We are extending the deadline because we had to take the website down, this past weekend, for some scheduled server maintenance which cost artists time to work on/ submit their proposals. Now, there is one extra week to prepare and complete proposals. For more information on the Commissions Program, application procedures and past recipients, please visit: http://www.rhizome.org/commissions. For questions, please contact the Rhizome staff at commissions[at]rhizome.org.
Every weekend in the month of March, "In Real Life" took over Capricious Space in Brooklyn, NY with four-hour residencies by various art-related web sites. We felt the project stirred up some compelling ideas surrounding the presentation of online artistic activities within a gallery setting, and we attended as many residencies as we could. Finding a format to review everything that went on last month wasn’t easy. We eventually decided to crib the form of curator Laurel Ptak's statement, a conversation between herself and art historian Leigh Claire LaBerge over Skype, and exchanged our impressions of "IRL" over email.
Ceci: The first "IRL" residency I attended was the performance for Club Internet. Some have grumbled that this "performance" was boring -- just a bunch of people around laptops. But I stayed at the gallery for almost two hours, talking to Laurel about the use of (and resistance to) digital manipulation in commercial photography during the 1980s, the subject of her academic research that preceded her blog iheartphotogaph. I also had an interesting talk with Club Internet founder Harm van den Dorpel. I don't know if we really needed the gallery setting or even the production of Club Internet in the background to have that kind of dialogue.
The painting in the age of the internet? The idea for E.G. is simple: the machine is the new painter and its languages are the new painting techniques. The brush stroke is now replaced by a portion of HTML code, the painter is your own computer, each painting is generated each time and everytime is brand new. References to the past abstract masterpieces are evident, but today a work of art like a Rothko's painting is reduced to a mathematical formula that give instruction to the machine to create the final painting.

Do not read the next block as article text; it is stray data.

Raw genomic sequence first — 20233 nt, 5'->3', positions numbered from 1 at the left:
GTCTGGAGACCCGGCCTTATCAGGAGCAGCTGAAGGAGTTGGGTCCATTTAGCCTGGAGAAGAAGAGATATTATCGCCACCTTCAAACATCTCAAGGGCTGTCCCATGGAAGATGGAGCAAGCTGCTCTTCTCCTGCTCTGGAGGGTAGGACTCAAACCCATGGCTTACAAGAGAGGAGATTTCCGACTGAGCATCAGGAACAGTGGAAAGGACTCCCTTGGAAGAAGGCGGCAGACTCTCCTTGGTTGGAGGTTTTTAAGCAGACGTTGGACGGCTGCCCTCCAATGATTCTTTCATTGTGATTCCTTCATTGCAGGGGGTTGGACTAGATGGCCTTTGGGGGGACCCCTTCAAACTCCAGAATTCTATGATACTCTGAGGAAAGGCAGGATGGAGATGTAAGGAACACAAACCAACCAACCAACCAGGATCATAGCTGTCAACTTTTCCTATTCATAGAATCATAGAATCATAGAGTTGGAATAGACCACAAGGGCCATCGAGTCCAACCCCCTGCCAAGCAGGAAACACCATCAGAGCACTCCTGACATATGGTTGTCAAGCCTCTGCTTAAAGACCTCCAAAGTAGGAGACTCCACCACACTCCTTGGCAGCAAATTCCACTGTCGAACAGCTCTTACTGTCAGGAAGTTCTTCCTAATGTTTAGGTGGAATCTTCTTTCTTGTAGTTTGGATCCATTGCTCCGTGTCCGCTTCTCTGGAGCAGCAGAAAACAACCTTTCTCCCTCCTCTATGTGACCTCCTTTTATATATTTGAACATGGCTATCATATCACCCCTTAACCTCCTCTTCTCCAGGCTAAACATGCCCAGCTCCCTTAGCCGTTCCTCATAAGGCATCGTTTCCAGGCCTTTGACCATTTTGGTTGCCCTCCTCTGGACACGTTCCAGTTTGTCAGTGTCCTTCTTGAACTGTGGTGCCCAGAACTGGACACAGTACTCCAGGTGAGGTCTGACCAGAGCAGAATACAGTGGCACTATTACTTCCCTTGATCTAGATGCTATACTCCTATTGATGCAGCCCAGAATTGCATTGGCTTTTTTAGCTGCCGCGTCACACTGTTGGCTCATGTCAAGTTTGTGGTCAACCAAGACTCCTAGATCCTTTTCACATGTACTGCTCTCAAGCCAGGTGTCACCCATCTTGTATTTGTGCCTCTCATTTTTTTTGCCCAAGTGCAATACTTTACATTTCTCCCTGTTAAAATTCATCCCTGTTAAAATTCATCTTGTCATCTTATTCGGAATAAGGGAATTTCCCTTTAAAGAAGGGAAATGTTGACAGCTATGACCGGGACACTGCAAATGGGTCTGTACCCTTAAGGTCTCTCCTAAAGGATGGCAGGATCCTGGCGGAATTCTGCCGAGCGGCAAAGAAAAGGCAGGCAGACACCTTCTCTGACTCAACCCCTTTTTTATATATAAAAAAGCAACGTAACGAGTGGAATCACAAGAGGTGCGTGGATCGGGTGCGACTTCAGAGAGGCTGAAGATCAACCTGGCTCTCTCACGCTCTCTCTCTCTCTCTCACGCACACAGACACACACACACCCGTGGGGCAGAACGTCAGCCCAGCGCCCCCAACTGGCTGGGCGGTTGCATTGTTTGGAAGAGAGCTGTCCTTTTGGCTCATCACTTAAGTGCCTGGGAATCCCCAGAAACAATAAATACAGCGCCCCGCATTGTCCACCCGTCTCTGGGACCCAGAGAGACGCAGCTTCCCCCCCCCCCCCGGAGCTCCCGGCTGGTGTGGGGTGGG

It is my intention to continue making an HTML drawing for every day in 2008 and beyond.
The National Museum of Contemporary Art (EMST) in Athens, Greece, has committed itself to curating a number of recent exhibitions of internet art. Their current show, "Tag Ties and Affective Spies," features contributions from both net vets and emerging surfers, including Christophe Bruno, Gregory Chatonsky, Paolo Cirio, JODI, Jonathan Harris and Sep Kamvar, Les Liens Invisibles, Personal Cinema and The Erasers, Ramsay Stirling, and Wayne Clements. The online exhibition takes an antagonistic approach to Web 2.0, citing a constant balance "between order and chaos, democracy and adhocracy." Curator Daphne Dragona raises the question of whether the social web is a preexisting platform on which people connect, or whether it is indeed constructed in the act of uploading, tagging, and disclosing previously private information about ourselves on sites like Flickr, YouTube, and Facebook. Dragona asks whether we are truly connecting and interacting, or merely broadcasting. While her curatorial statement doesn't address the issue directly, the show's title hints at the level of self-surveillance in play on these sites. Accordingly, many of the selected works take a critical, if not DIY, approach to the internet. The collective Les Liens Invisibles tends to create works that make an ironic mash-up of the often divergent mantras of tactical media, culture jamming, surrealism, and situationism. In their Subvertr, they encourage Flickr users to "subverTag" their posted images, creating an intentional disassociation between an image's content and its interpretion, with the aim of "breaking the strict rules of significance that characterize the mainstream collective imaginary..." JODI's work, Del.icio.us/ winning information (2008) exploits the limited stylistic parameters of the social bookmarking site. Using ASCII and Unicode page titles to form visual marks, a cryptic tag vocabulary, and a recursive taxonomy, their fun-to-follow site critiques the broader content of the web ...